“But we have two chutes: we have one for hot loading, and we have another chute that we use to shoot the chips, to make piles.”
Beaulieu says they have put on some belt shrouds, and made some alterations to radiator mounts. “But for the most part, the Peterson is original—they are good machines.”
It’s the operators who gauge how to run the chipper. Beaulieu says they have been hiring some younger guys of late, as operators. “They might have a little less experience but we train them—show them how to run the chipper, and fix it.
“Once they get the hang of it, they just run with it. These young guys just need an opportunity, and if you give that to them, they want to do the work.” One of their newer operators has taken a heavy equipment operator’s course.
They now have four guys that can run the chipper—and their Hitachi 200 log loader, the Link-Belt 290 butt ‘n top and the two Volvo wheel loaders. The Volvo machines came from Great West Equipment, and the Link-Belt from The Inland Group (formerly Parker Pacific).
“It’s amazing how fast the Peterson can go through that wood.”
“So everyone knows how to run every piece of equipment we have here,” says Beaulieu. “That way, they can go from machine to machine all day.” This gives the operation great flexibility if someone needs to take a day off, he added.
The chipping operation uses the services of the dealers on the mobile equipment and the chipper if necessary, but the emphasis is on doing their own repairs.
“We probably do 80 percent of our maintenance—for example, if a pump goes on the chipper, and we have an extra one, we’ll change it out before we call a mechanic from the dealer.
“I’ve welded the boom on the chipper, refurbished a chip bucket or surfaced the tips on the grapples,” Beaulieu says.
“We also have a hose press, so we can make 95 percent of the hoses we need for our operation. It’s not very often that we have a lot of downtime due to a hose or something like that. We can usually get the equipment going if we have the parts, and it’s not a major component failure.”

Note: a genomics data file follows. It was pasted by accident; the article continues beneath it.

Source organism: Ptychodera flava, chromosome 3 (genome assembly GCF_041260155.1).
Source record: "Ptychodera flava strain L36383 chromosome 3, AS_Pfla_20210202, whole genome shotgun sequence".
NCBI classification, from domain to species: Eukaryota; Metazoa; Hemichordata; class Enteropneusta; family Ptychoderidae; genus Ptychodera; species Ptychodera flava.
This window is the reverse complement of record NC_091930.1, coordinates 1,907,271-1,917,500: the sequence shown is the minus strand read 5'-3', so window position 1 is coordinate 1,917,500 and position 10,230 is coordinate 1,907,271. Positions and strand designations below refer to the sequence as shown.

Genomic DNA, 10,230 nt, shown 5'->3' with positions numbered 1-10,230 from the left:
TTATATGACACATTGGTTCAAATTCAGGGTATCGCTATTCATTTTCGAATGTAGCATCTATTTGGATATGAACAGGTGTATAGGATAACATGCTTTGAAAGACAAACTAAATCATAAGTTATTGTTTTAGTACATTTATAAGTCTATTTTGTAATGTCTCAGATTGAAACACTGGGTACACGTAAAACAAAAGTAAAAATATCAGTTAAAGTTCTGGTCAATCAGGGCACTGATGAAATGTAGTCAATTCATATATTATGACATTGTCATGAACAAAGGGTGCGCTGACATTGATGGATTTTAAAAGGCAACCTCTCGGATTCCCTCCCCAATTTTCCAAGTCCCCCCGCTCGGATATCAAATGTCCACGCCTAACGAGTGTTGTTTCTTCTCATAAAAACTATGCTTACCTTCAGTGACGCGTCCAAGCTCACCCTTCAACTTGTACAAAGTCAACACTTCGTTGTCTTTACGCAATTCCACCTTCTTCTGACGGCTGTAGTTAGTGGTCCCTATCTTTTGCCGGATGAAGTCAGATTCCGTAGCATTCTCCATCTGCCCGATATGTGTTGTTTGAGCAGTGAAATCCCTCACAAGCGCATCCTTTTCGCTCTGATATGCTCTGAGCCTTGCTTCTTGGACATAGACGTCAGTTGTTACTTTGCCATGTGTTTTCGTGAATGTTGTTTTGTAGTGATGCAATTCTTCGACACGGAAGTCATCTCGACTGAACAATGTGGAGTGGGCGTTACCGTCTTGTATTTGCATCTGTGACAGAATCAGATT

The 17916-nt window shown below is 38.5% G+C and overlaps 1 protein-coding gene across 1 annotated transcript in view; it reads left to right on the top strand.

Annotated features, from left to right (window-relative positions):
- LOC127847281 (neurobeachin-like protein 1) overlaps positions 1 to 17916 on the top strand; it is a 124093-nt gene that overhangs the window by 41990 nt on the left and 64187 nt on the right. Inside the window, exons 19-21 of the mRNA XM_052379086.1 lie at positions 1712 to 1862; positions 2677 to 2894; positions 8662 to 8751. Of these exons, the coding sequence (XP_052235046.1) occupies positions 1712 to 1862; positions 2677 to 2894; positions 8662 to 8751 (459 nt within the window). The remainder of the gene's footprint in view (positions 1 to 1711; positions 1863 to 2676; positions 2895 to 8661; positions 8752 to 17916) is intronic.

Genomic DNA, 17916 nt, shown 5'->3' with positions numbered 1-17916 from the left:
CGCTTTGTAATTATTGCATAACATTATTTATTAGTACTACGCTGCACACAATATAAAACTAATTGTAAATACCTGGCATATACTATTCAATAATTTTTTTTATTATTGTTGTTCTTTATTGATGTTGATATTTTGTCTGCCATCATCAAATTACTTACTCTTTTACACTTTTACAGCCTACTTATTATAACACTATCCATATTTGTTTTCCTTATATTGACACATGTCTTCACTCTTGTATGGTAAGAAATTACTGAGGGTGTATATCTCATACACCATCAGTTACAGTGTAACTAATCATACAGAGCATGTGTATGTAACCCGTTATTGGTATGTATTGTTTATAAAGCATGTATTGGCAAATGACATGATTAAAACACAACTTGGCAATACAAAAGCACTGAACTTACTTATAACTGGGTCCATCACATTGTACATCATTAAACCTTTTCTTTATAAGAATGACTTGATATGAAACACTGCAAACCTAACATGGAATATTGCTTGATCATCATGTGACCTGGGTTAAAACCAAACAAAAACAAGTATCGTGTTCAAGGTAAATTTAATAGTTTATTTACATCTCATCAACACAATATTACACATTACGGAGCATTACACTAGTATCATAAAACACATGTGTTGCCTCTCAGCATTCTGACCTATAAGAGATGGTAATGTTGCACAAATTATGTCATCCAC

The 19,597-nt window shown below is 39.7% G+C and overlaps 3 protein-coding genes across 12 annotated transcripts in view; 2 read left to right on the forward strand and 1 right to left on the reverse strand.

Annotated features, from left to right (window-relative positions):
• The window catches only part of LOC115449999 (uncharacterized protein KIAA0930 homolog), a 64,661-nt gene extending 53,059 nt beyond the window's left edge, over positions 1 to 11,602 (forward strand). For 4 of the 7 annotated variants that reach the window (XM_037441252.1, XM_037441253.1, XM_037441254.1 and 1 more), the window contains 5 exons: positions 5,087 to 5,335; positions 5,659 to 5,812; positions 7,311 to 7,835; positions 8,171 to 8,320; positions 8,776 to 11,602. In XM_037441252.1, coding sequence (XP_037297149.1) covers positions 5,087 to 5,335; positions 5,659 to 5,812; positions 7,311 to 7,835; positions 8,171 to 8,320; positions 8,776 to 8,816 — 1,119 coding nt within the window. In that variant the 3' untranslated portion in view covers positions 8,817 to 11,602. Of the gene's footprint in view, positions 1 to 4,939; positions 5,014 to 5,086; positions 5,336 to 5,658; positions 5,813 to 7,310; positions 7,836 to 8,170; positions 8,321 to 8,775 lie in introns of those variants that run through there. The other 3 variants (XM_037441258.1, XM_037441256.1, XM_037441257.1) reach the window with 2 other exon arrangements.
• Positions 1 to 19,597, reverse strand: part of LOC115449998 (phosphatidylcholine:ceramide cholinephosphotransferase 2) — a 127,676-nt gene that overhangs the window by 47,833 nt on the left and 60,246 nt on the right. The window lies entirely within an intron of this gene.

That said, Beaulieu says they have received solid service from Woodland Equipment for the Peterson chipper. Woodland Equipment has branches in the area in Vernon and Kamloops. They’ll have a lot of the common parts that BC EcoChips regularly uses, like bearings and certain coils, says Beaulieu.
Larger components may have to come from Peterson production facilities in Oregon or South Carolina. “If we’re doing major component repairs, we’ll try to schedule it and order the part in advance so there is no delay in getting it.”
All wood chippers work hard, and BC EcoChips’ Peterson 5000H is no exception, so maintenance is key to its efficiency.
“In a 12-hour day, we might have to stop three times to change knives, and we’ll grease it and fuel it up. In terms of oil changes and other maintenance, we try to keep all our machines on a similar schedule, so if the chipper is ready for an oil change, so are the loaders.” They track carefully whatever maintenance is done.
As with all forestry operations working in tough conditions, though, repairs are not always scheduled.
“The chipper is hard on itself, and things can break. The other day we had a bearing go on the back of the roll case, next to the wheel. That took about 45 minutes, taking the old bearing off putting the new one on, and some welding—and then checking it to make sure it works properly.”
Beaulieu says that as much as they monitor the chipper’s performance, it can sometimes go down quickly, without warning. “With some of it, there’s no way you can see it coming. It will run like a top for three months—and then something will happen.”
The Peterson chipper is now working on its second motor, with 2200 hours on it, so far. The first motor lasted 14,000 hours. “I was pretty happy with that,” says Beaulieu.
“You have to remember that the chipper runs wide open, all day, every day.”
This past summer, the BC EcoChips operation in Midway was also sorting the wood they received for both pulp logs and sawlogs.
“As a general rule, we’re just chipping. But we’ve been doing a few different sawlog sorts, as well,” says Beaulieu.